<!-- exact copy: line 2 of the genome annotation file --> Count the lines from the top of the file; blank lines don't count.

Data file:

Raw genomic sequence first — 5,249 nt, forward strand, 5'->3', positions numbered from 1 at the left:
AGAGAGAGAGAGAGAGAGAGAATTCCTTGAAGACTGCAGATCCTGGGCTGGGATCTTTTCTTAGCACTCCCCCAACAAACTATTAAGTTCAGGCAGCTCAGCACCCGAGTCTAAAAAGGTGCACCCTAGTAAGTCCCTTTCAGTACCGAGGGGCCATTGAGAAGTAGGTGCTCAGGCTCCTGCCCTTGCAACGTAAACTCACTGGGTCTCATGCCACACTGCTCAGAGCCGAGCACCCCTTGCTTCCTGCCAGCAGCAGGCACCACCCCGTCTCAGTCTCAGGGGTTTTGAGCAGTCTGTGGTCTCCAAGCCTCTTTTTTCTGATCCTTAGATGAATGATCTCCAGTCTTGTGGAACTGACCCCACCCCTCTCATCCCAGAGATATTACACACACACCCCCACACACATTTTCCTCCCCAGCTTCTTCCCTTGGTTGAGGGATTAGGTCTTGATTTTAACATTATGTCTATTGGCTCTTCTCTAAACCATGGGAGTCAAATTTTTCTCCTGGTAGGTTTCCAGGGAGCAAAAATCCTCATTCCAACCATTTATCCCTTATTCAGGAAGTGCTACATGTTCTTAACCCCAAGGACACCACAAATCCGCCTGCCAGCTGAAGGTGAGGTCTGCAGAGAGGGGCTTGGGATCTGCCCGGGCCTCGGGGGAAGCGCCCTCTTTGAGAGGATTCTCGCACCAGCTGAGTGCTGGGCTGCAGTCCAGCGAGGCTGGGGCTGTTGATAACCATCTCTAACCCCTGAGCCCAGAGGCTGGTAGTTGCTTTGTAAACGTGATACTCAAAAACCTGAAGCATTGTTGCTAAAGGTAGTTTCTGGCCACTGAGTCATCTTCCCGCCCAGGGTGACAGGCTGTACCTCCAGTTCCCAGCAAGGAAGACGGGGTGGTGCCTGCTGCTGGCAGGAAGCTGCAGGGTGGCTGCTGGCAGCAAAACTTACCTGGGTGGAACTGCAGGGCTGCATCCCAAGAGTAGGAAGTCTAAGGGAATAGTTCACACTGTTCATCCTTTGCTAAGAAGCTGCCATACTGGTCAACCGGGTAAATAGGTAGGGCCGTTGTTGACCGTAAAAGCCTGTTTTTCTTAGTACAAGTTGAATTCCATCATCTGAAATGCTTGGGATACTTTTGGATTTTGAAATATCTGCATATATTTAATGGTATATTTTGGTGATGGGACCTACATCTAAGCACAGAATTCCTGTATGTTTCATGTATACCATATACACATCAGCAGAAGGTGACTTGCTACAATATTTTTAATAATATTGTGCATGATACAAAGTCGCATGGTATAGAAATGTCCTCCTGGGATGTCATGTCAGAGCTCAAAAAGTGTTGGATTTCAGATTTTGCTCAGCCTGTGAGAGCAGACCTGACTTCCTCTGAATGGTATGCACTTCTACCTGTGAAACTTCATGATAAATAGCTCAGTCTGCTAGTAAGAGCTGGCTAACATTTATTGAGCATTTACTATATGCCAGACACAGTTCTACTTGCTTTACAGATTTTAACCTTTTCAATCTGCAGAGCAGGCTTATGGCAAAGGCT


AGAGAGAGAGAGAGAGAGAGAATTCCTTGAAGACTGCAGATCCTGGGCTGGGATCTTTTCTTAGCACTCCCCCAACAAACTATTAAGTTCAGGCAGCTCAGCACCCGAGTCTAAAAAGGTGCACCCTAGTAAGTCCCTTTCAGTACCGAGGGGCCATTGAGAAGTAGGTGCTCAGGCTCCTGCCCTTGCAACGTAAACTCACTGGGTCTCATGCCACACTGCTCAGAGCCGAGCACCCCTTGCTTCCTGCCAGCAGCAGGCACCACCCCGTCTCAGTCTCAGGGGTTTTGAGCAGTCTGTGGTCTCCAAGCCTCTTTTTTCTGATCCTTAGATGAATGATCTCCAGTCTTGTGGAACTGACCCCACCCCTCTCATCCCAGAGATATTACACACACACCCCCACACACATTTTCCTCCCCAGCTTCTTCCCTTGGTTGAGGGATTAGGTCTTGATTTTAACATTATGTCTATTGGCTCTTCTCTAAACCATGGGAGTCAAATTTTTCTCCTGGTAGGTTTCCAGGGAGCAAAAATCCTCATTCCAACCATTTATCCCTTATTCAGGAAGTGCTACATGTTCTTAACCCCAAGGACACCACAAATCCGCCTGCCAGCTGAAGGTGAGGTCTGCAGAGAGGGGCTTGGGATCTGCCCGGGCCTCGGGGGAAGCGCCCTCTTTGAGAGGATTCTCGCACCAGCTGAGTGCTGGGCTGCAGTCCAGCGAGGCTGGGGCTGTTGATAACCATCTCTAACCCCTGAGCCCAGAGGCTGGTAGTTGCTTTGTAAACGTGATACTCAAAAACCTGAAGCATTGTTGCTAAAGGTAGTTTCTGGCCACTGAGTCATCTTCCCGCCCAGGGTGACAGGCTGTACCTCCAGTTCCCAGCAAGGAAGACGGGGTGGTGCCTGCTGCTGGCAGGAAGCTGCAGGGTGGCTGCTGGCAGCAAAACTTACCTGGGTGGAACTGCAGGGCTGCATCCCAAGAGTAGGAAGTCTAAGGGAATAGTTCACACTGTTCATCCTTTGCTAAGAAGCTGCCATACTGGTCAACCGGGTAAATAGGTAGGGCCGTTGTTGACCGTAAAAGCCTGTTTTTCTTAGTACAAGTTGAATTCCATCATCTGAAATGCTTGGGATACTTTTGGATTTTGAAATATCTGCATATATTTAATGGTATATTTTGGTGATGGGACCTACATCTAAGCACAGAATTCCTGTATGTTTCATGTATACCATATACACATCAGCAGAAGGTGACTTGCTACAATATTTTTAATAATATTGTGCATGATACAAAGTCGCATGGTATAGAAATGTCCTCCTGGGATGTCATGTCAGAGCTCAAAAAGTGTTGGATTTCAGATTTTGCTCAGCCTGTGAGAGCAGACCTGACTTCCTCTGAATGGTATGCACTTCTACCTGTGAAACTTCATGATAAATAGCTCAGTCTGCTAGTAAGAGCTGGCTAACATTTATTGAGCATTTACTATATGCCAGACACAGTTCTACTTGCTTTACAGATTTTAACCTTTTCAATCTGCAGAGCAGGCTTATGGCAAAGGCT